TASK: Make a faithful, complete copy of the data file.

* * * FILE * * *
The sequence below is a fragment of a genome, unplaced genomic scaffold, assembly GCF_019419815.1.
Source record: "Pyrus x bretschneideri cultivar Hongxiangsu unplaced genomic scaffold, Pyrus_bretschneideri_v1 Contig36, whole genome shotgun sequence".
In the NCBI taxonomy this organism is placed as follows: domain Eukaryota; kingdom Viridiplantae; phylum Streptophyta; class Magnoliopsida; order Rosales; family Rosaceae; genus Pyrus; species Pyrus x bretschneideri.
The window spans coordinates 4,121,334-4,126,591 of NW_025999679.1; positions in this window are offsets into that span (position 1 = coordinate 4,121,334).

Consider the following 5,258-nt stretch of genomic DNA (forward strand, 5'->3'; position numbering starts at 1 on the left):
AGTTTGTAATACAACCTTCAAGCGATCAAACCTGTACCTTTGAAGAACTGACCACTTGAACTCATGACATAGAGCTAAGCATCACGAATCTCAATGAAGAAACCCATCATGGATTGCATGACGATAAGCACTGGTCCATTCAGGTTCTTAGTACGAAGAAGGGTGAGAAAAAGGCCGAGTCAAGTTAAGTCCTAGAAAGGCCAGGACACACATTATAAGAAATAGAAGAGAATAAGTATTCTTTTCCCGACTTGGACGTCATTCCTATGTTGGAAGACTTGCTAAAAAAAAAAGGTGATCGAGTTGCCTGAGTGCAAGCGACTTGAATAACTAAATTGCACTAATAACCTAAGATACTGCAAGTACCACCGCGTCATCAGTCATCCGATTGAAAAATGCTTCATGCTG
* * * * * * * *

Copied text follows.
The sequence below is a fragment of a genome, unplaced genomic scaffold, assembly GCF_019419815.1.
Source record: "Pyrus x bretschneideri cultivar Hongxiangsu unplaced genomic scaffold, Pyrus_bretschneideri_v1 Contig36, whole genome shotgun sequence".
In the NCBI taxonomy this organism is placed as follows: domain Eukaryota; kingdom Viridiplantae; phylum Streptophyta; class Magnoliopsida; order Rosales; family Rosaceae; genus Pyrus; species Pyrus x bretschneideri.
The window spans coordinates 4,121,334-4,126,591 of NW_025999679.1; positions in this window are offsets into that span (position 1 = coordinate 4,121,334).

Consider the following 5,258-nt stretch of genomic DNA (forward strand, 5'->3'; position numbering starts at 1 on the left):
AGTTTGTAATACAACCTTCAAGCGATCAAACCTGTACCTTTGAAGAACTGACCACTTGAACTCATGACATAGAGCTAAGCATCACGAATCTCAATGAAGAAACCCATCATGGATTGCATGACGATAAGCACTGGTCCATTCAGGTTCTTAGTACGAAGAAGGGTGAGAAAAAGGCCGAGTCAAGTTAAGTCCTAGAAAGGCCAGGACACACATTATAAGAAATAGAAGAGAATAAGTATTCTTTTCCCGACTTGGACGTCATTCCTATGTTGGAAGACTTGCTAAAAAAAAAAGGTGATCGAGTTGCCTGAGTGCAAGCGACTTGAATAACTAAATTGCACTAATAACCTAAGATACTGCAAGTACCACCGCGTCATCAGTCATCCGATTGAAAAATGCTTCATGCTG